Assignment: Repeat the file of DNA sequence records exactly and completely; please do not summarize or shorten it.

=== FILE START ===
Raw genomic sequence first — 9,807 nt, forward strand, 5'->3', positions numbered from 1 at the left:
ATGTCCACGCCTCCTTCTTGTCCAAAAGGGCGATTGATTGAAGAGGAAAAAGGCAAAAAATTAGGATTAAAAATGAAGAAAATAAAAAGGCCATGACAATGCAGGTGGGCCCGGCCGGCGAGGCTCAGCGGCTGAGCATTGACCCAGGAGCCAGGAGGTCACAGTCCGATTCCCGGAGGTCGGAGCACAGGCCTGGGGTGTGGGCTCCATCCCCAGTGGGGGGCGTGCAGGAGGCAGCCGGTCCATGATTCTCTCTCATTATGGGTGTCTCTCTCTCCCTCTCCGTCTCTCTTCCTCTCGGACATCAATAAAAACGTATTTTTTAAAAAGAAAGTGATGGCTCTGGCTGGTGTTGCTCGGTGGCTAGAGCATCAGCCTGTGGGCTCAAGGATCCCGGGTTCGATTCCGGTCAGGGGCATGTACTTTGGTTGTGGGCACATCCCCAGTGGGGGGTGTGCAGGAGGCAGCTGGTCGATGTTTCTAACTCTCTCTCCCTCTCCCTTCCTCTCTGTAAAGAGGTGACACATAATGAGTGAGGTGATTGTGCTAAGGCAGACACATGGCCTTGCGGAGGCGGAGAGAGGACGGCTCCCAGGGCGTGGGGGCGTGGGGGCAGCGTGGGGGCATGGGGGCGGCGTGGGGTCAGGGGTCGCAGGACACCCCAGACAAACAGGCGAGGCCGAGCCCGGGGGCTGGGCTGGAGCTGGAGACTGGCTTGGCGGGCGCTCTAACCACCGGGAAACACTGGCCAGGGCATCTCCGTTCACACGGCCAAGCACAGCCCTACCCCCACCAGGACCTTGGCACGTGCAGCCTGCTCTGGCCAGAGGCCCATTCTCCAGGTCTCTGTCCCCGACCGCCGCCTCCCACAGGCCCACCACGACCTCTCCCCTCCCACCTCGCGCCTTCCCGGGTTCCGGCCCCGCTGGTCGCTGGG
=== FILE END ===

Raw genomic sequence first — 9,807 nt, forward strand, 5'->3', positions numbered from 1 at the left:
ATGTCCACGCCTCCTTCTTGTCCAAAAGGGCGATTGATTGAAGAGGAAAAAGGCAAAAAATTAGGATTAAAAATGAAGAAAATAAAAAGGCCATGACAATGCAGGTGGGCCCGGCCGGCGAGGCTCAGCGGCTGAGCATTGACCCAGGAGCCAGGAGGTCACAGTCCGATTCCCGGAGGTCGGAGCACAGGCCTGGGGTGTGGGCTCCATCCCCAGTGGGGGGCGTGCAGGAGGCAGCCGGTCCATGATTCTCTCTCATTATGGGTGTCTCTCTCTCCCTCTCCGTCTCTCTTCCTCTCGGACATCAATAAAAACGTATTTTTTAAAAAGAAAGTGATGGCTCTGGCTGGTGTTGCTCGGTGGCTAGAGCATCAGCCTGTGGGCTCAAGGATCCCGGGTTCGATTCCGGTCAGGGGCATGTACTTTGGTTGTGGGCACATCCCCAGTGGGGGGTGTGCAGGAGGCAGCTGGTCGATGTTTCTAACTCTCTCTCCCTCTCCCTTCCTCTCTGTAAAGAGGTGACACATAATGAGTGAGGTGATTGTGCTAAGGCAGACACATGGCCTTGCGGAGGCGGAGAGAGGACGGCTCCCAGGGCGTGGGGGCGTGGGGGCAGCGTGGGGGCATGGGGGCGGCGTGGGGTCAGGGGTCGCAGGACACCCCAGACAAACAGGCGAGGCCGAGCCCGGGGGCTGGGCTGGAGCTGGAGACTGGCTTGGCGGGCGCTCTAACCACCGGGAAACACTGGCCAGGGCATCTCCGTTCACACGGCCAAGCACAGCCCTACCCCCACCAGGACCTTGGCACGTGCAGCCTGCTCTGGCCAGAGGCCCATTCTCCAGGTCTCTGTCCCCGACCGCCGCCTCCCACAGGCCCACCACGACCTCTCCCCTCCCACCTCGCGCCTTCCCGGGTTCCGGCCCCGCTGGTCGCTGGG